Agroforestry is a practice used for the establishment of integrated production systems as an economic alternative. In Chile, the most significant experiences have been developed with rainfed farmers in the central zone, where the arboreal component is the predominant one. This study analyses the agroecological transition process of a group of women from the Andean foothills of southern Chile in the establishment of an agroforestry system based on rosehip. The field work was developed in 4 stages: (1) problem survey and definition of strategy; (2) identification of an alternative market; (3) perception of the data collection work and; (4) implementation of a demonstration unit; which included (a) workshops and meetings for discussion, reflection, and feedback on what had been done and to agree on the actions to be implemented; and (b) the development of different activities to implement the actions agreed in the workshops and meetings. The results of this research show that agroecological projects open doors to the participation, visibility, and valorization of women’s work while moving towards sustainable agroforestry systems integrated into the landscape.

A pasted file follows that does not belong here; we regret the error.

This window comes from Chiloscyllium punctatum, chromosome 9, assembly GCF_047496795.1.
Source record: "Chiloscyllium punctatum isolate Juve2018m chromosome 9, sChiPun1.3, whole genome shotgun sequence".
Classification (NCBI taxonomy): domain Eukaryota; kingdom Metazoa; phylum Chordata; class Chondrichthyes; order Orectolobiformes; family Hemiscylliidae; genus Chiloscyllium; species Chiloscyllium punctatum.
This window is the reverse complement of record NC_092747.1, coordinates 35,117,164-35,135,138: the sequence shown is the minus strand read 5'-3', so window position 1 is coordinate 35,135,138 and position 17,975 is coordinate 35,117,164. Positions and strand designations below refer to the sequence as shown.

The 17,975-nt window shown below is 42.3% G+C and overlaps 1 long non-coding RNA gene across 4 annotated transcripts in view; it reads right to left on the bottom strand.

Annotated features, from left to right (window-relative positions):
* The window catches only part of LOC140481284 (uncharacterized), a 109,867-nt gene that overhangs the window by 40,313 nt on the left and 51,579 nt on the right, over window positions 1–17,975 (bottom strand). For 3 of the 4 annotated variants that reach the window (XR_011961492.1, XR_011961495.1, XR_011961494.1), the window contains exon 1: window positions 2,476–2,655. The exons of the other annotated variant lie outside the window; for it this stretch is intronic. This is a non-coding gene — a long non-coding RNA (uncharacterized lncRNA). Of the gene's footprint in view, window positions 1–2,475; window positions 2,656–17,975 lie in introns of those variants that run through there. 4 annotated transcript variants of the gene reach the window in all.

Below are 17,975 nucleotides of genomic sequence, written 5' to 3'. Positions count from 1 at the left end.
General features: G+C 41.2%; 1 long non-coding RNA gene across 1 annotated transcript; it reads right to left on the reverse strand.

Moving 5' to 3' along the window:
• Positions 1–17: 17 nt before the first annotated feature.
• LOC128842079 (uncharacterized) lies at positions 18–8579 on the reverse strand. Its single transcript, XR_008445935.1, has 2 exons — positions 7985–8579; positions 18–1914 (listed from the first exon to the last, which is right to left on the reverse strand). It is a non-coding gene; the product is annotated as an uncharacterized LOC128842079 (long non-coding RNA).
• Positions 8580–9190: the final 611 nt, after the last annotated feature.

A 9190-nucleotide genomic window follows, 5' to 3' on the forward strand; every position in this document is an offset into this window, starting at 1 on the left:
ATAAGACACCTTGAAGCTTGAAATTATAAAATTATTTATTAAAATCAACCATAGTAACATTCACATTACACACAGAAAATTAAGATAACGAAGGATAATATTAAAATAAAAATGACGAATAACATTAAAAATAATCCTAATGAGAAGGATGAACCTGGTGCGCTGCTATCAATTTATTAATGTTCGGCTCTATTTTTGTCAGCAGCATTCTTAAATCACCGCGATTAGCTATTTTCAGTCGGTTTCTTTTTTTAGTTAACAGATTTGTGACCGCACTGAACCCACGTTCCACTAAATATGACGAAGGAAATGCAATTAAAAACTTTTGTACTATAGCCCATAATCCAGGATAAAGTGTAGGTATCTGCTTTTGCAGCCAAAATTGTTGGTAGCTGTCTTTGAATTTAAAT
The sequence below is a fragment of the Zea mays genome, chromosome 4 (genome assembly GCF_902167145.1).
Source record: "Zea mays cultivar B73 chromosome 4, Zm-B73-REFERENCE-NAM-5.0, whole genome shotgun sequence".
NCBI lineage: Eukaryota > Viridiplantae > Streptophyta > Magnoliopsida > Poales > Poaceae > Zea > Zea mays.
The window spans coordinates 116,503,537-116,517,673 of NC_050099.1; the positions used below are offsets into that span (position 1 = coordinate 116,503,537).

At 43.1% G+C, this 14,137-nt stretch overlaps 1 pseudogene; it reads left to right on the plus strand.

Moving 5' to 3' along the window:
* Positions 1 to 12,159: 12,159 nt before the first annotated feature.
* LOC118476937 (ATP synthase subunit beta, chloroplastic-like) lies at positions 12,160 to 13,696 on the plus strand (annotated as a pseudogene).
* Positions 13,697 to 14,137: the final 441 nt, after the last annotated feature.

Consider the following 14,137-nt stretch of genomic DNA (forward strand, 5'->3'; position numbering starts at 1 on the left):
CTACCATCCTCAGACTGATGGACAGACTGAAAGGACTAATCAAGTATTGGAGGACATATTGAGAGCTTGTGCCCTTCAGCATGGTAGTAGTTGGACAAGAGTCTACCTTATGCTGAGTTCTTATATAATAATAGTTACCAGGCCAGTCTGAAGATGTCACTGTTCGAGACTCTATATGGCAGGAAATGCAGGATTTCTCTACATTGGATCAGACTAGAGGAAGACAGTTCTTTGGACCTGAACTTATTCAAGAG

Bibliographical noteThis is an open access article distributed under the Creative Commons Attribution License which permits unrestricted use, distribution, and reproduction in any medium, provided the original work is properly cited.
FunderFunding: This research was funded by “Araucanía Tierra Viva” program and PRODESAL Alto of the Municipality of Melipeuco, Chile.
- Local knowledge
- Peasant women
- Socio-ecological transition
ASJC Scopus subject areas
- Geography, Planning and Development
- Renewable Energy, Sustainability and the Environment
- Management, Monitoring, Policy and Law